Meet Another Shrek You May Never Have Known About
By Ed Delph
February 3, 2020
Most of you would have seen the movie Shrek. In the movie, Shrek was a fictional ogre, with quite an attitude, and a great Welsh accent. Shrek liked to be alone, didn’t want to socialize much, and was, shall we say, grouchy. He liked being dirty and unkempt.
Well, let me introduce to you another Shrek, who was much the same as the Shrek in the movie. In fact, this Shrek was named after the movie. And, this Shrek, like the Shrek in the movie, captured the imagination of the people where he lived. He was a subject of conversation for years in New Zealand and Australia. So, meet the Shrek you may have never known about.
Shrek was a male sheep belonging to Bendigo Station, a sheep station near Tarras, New Zealand. He gained international fame in 2004 after he avoided being caught and shorn (sheared) for six years. Male sheep are normally sheared annually, but Shrek apparently hid in caves, avoiding being caught in the sheep gathering times called musters.
Shrek was finally caught on April 15, 2004. The over-grown sheep, who looked like a walking, dark grey blimp, was sheared by a professional in twenty minutes. The shearing was broadcast on national television in New Zealand. His fleece contained enough wool to make twenty large men's suits, weighing sixty pounds. An average fleece weighs around ten pounds.
Shrek became a national icon. He was taken to parliament to meet the then New Zealand Prime Minister, Helen Clark, in May 2004, to celebrate his tenth birthday. In November 2006, thirty months after his initial shearing, Shrek was shorn again, on an iceberg floating off the coast of Dunedin, New Zealand.
Let’s talk about Shrek. For six years, Shrek carried six times the regular weight of his fleece, simply because he was away from his shepherd. That’s a lot of weight to carry around, especially when you are hiding in caves and climbing high mountains to avoid being seen. There was not much companionship either. When the other sheep saw him, they probably thought he was a mutant, zombie sheep or something. He wasn’t going the pull the wool over the other sheep’s eyes. Do ‘ewe’ know what I mean?
Notice Shrek’s downward spiral and upward ascension. First, Shrek wandered away by himself. Then he hid in caves and nooks and crannies, hiding from the shepherd. Next, Shrek accumulated extra weight of his own doing. It was a weight he didn’t need to carry but the carried it anyway. I would imagine that sixty pounds of extra weight slowed him down to a crawl. It certainly made it tougher to balance on those craggy rocks and cliffs.
This reminds me of ‘us’ human race type of sheep. We do the same thing Shrek did. We wander, we hide, we get dirty, we accumulate the weight of broken relationships and wrong choices. We get lonely. We get needy. Then we reap the consequences of what we have sown and as that Beatles song says, “Boy, we gotta’ carry that weight, a long time.”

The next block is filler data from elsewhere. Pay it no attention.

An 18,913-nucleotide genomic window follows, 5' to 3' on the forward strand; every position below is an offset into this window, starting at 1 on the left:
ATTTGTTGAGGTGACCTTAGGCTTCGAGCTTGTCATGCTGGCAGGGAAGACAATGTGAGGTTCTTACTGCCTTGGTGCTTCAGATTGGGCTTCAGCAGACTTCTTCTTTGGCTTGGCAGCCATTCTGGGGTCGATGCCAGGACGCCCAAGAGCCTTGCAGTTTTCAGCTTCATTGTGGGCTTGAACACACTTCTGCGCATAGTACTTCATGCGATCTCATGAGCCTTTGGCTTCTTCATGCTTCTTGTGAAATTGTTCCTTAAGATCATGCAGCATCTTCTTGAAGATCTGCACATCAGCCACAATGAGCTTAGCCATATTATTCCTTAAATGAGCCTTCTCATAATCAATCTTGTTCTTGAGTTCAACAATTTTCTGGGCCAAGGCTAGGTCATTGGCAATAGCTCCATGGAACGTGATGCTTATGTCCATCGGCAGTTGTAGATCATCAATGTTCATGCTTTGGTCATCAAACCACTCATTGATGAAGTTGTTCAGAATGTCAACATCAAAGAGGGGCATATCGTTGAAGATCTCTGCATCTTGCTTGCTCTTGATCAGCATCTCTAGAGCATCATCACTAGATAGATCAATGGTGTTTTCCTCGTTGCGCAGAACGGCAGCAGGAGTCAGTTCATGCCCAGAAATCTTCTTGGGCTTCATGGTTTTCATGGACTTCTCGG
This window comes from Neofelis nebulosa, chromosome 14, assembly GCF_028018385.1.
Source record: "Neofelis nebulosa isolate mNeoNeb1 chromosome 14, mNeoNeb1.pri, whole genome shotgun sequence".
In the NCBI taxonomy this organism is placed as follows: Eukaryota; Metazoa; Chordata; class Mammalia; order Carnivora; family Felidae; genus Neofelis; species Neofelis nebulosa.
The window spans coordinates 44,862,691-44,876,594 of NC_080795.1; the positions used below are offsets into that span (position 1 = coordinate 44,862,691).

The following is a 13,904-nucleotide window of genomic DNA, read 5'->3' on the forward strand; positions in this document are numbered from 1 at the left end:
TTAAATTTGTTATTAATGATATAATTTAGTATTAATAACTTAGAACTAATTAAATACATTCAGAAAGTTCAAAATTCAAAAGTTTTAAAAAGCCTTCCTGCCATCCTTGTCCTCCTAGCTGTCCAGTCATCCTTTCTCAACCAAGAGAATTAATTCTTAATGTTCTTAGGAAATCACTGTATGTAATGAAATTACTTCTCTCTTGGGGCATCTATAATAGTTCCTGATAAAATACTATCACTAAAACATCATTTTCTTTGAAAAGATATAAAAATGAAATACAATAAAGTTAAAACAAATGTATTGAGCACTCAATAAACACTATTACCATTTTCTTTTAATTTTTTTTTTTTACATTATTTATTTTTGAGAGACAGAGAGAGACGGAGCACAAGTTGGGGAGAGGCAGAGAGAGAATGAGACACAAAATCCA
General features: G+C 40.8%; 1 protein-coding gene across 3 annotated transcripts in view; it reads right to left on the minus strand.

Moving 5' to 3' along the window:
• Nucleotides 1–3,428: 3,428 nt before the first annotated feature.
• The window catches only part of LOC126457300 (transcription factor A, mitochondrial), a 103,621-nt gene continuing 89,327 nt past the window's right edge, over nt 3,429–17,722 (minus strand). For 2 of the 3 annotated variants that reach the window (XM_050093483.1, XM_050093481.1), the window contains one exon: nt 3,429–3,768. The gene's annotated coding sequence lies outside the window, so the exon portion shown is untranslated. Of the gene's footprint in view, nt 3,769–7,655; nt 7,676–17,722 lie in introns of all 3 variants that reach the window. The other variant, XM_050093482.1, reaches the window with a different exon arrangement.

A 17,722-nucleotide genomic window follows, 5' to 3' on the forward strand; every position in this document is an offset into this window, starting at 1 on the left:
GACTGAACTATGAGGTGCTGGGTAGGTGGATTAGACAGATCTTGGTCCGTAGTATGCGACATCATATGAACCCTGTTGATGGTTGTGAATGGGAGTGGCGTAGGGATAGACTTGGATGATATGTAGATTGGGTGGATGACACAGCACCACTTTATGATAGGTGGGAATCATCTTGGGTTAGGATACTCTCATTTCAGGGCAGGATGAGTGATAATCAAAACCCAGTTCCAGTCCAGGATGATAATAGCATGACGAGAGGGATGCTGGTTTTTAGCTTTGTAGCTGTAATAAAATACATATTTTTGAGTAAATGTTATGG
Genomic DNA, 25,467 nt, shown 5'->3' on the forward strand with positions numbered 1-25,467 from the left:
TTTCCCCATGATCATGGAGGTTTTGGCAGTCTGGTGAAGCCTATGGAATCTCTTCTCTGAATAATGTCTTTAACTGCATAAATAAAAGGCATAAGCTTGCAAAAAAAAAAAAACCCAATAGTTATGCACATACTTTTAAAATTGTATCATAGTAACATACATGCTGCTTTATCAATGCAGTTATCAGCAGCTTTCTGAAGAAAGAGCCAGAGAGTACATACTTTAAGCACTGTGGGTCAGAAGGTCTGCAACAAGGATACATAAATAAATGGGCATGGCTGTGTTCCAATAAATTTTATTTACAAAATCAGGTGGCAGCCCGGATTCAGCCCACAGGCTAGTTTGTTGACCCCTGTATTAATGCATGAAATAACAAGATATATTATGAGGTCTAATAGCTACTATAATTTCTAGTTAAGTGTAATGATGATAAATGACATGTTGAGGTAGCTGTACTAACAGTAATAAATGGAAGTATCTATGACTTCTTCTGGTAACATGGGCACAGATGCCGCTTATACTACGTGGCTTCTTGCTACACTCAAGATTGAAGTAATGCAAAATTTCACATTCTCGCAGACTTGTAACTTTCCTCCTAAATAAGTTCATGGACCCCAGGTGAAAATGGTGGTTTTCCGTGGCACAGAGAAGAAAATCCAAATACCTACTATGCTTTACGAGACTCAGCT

A noted South African speaker, Greta Wiid, says it this way. “This reminds me of John 10 when Jesus compares Himself to a shepherd, and His followers are His sheep. Maybe it’s a stretch, but I think Shrek is much like a person who knows (or knows about) Jesus Christ but has wandered. If we avoid Christ’s constant refining of our character, we’re going to accumulate extra weight in this world—a weight we don’t have to bear.”
If you are carrying a pretty big load of ‘stuff’ today, consider this story. One day a biologist observed an ant carrying a piece of straw which seemed a big burden for it. The ant came to a crack in the earth, which was too wide for it to cross. It stood for a time, as though pondering the situation. Then the ant put the straw across the crack and walked across it as a span. “What a lesson for us!” the impressed biologist said. “The burden can become the bridge for progress.”
That’s right. Our mistakes and mishaps can become a bridge for progress if we will just return to the shepherd.
Somehow, during this time, the shepherds found Shrek or Shrek found them. When Shrek was found, a professional sheep shearer took care of Shrek’s fleece in twenty-eight minutes. Shrek’s sixty-pound fleece was finally removed. All it took was coming home to his shepherd.
Like Shrek, the prodigal sheep did just return. God has one message for all of us Shrek’s out there… “Just come home!” No matter how far we wander, Jesus will always run back to welcome us.” God never departs from us, but it seems like only with difficulties do we return to God.
Here’s a scripture verse for us today. This is Jesus talking.
So, there is the real-life story of the other Shrek. Now that you know him, why not learn from him?
Ed Delph is a leader in church-community connections.
Visit Ed Delph's website at www.nationstrategy.com